Imaginative Literature and Social Trust, 1990-2025

Trust Parliament Graphic

“The best way to find out if you can trust somebody is to trust them.”

– Ernest Hemingway

Funded by the Irish Research Council for the period 2022-2026, the TRUST project  is the first study of social trust to take imaginative literature as its primary archive and body of evidence. Engaging the literature of three nations – the US, Russia, and Ireland – in the period since 1990, this comparative project breaks new ground both in the burgeoning interdisciplinary scholarship on trust and in contemporary literary studies. 

The end of the Cold War and the dissolution of the Soviet Union prompted social scientists and public intellectuals to ask how the bonds of social trust could be sustained by democratic nations in a newly global free market economy. The provisional answers provided by these experts in the 1990s were challenged by subsequent events, most notably the rapid proliferation of digital technology, the global financial crisis of 2008, and the political rupture signalled by the populist victories – Trump and Brexit – of 2016. More recently, the Covid-19 pandemic has prompted urgent questions about social trust, with respect to government, the economy, science, media, and fellow citizens. On the grounds that social trust becomes most evident only in its absence, when everyday life is thrown into crisis, the project looks to contemporary literature produced in the period since 1990 to understand how social trust functions and how it fails, with a view to identifying better, more justified, and more sustainable forms of trust. 

Research Aims and Timeline

Strand 1: Trust and Method (2022-2026) aims construct a framework to read literature comparatively as a site for exploring and modelling trust. Combining and advancing the insights of some key methods in the social sciences and in literary studies, this strand employs the lens of trust to intervene in present debates about ways of reading, investigating the relationship among methods including literary hermeneutics, deconstruction, affect theory, and the “new” world literature.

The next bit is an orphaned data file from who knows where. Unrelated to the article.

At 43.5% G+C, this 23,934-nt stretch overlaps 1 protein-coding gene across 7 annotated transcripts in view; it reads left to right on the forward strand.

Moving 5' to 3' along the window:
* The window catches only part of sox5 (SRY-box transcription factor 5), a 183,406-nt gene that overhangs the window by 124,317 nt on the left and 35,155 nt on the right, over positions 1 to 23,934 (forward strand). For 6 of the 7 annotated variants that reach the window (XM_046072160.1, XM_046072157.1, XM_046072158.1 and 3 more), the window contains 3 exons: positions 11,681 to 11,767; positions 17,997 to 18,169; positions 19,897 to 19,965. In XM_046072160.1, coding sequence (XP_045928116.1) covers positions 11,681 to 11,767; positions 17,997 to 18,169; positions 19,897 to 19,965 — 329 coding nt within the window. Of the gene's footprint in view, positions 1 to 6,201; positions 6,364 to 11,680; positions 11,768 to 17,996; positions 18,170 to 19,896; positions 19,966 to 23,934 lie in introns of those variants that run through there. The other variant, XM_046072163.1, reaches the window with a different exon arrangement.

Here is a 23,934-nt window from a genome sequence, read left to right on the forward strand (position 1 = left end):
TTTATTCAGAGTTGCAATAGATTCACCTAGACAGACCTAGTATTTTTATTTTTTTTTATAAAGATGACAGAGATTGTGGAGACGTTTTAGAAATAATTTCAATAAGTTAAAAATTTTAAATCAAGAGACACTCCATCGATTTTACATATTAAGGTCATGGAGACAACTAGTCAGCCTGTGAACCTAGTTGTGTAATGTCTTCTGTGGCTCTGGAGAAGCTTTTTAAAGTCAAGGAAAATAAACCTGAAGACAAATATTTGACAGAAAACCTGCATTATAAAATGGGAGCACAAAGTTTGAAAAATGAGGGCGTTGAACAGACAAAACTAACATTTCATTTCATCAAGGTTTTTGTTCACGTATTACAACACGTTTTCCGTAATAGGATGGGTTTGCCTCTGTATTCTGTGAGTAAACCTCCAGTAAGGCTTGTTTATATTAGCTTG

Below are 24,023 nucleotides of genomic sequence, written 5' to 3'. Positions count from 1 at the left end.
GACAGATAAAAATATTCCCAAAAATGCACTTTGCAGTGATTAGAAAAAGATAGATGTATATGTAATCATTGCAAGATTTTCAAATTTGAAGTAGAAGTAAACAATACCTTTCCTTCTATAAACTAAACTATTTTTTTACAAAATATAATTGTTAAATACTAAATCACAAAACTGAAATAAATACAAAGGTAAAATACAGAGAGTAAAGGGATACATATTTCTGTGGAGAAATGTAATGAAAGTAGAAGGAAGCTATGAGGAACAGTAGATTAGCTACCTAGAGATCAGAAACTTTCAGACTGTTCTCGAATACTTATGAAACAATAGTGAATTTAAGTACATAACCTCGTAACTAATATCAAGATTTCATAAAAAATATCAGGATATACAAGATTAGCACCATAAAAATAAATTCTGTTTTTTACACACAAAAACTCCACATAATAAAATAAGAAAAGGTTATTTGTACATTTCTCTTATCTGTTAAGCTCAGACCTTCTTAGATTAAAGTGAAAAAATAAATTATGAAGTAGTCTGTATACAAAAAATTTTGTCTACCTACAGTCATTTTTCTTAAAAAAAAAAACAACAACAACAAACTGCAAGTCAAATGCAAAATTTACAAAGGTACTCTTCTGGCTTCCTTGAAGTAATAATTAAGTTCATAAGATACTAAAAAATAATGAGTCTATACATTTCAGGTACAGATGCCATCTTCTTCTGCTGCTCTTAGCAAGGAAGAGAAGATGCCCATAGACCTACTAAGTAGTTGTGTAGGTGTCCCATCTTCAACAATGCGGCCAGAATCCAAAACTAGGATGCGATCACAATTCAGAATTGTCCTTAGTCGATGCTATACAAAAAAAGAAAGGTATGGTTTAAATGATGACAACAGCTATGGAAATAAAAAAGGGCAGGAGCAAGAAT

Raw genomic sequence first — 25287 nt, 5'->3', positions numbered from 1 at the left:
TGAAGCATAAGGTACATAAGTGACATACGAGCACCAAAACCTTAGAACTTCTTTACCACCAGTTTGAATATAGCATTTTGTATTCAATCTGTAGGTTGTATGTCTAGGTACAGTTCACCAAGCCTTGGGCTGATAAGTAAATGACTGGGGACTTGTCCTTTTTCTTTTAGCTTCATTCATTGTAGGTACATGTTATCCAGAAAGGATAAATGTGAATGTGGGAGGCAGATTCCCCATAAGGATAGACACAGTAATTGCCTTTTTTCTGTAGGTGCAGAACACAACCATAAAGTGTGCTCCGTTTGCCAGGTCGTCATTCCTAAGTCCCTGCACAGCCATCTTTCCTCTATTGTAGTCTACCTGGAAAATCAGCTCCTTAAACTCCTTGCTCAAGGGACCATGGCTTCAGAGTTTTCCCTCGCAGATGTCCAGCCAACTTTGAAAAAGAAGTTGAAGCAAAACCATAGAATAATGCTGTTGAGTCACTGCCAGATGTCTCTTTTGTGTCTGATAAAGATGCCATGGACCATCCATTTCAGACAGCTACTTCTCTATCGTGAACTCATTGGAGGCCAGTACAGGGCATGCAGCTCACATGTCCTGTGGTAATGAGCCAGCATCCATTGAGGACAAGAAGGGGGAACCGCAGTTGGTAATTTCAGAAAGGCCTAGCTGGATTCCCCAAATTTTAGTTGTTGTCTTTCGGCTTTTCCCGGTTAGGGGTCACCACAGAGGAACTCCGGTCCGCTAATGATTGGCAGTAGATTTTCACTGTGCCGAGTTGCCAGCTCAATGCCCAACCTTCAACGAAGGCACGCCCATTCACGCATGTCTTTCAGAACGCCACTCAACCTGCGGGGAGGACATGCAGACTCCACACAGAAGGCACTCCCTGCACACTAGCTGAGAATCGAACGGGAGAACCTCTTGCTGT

Strand 2: Trusting and Distrusting the Digital World (2022-2024) evaluates the impact of digital media on social trust, taking literature as the key body of evidence, with a particular focus on the implications of the emerging paradigm of distributed trust. The strand additionally aims to enhance understanding of the relationship between digital media and imaginative literature across the three nations in comparative context.

Strand 3: Trusting and Distrusting the Global Economy (2023-2025) examines the effects of the post-1990 global economy on social trust, taking imaginative literature as the key body of evidence, while considering uneven variations across the nations studied. The strand also tests the hypothesis that distributed trust is a new phenomenon, assessing how the distributed elements of economic exchange constitute and challenge modes of interpersonal and institutional trust.

Strand 4: Trusting and Distrusting the Work of Literature (2024-2026) enriches understanding of the relationship between literary institutions and social trust, with a focus on post-1990 developments in global literary culture – including prizes, publishing, and translation. The strand aims to renew the normative commitments of literary study, adapting the discipline to the challenges mounted by distributed forms of trust to older paradigms of social trust.


Irish Research Council Laureate Consolidator Grant (2022-2026)

Theme Lead

Dr Adam Kelly
Dr Adam Kelly Associate Professor of English at University College Dublin
Dr Adam Kelly, the Principal Investigator on the TRUST project, is Associate Professor of English at University College Dublin. He is the author of American Fiction in Transition: Observer-Hero Narrative, the 1990s, and Postmodernism (Bloomsbury 2013) and is currently completing a book about the aesthetics and politics of sincerity in American fiction during the period 1989-2008. He is co-editor of special issues of Comparative Literature Studies and Open Library of the Humanities, and has published a wide range of articles and chapters in leading journals and edited collections. Before joining UCD in 2020, Adam was Lecturer and then Senior Lecturer at the University of York from 2013-19, and from 2011-13 he was a postdoctoral fellow at Harvard University. His research in literary studies has focused primarily on normative concepts including sincerity, complicity, dignity, debt, and freedom, making the shift to the subject of social trust a natural step. His broader research and teaching interests include literary and critical theory, the history of ideas, the history of the novel, and the relationships among literature, philosophy, politics, and economics.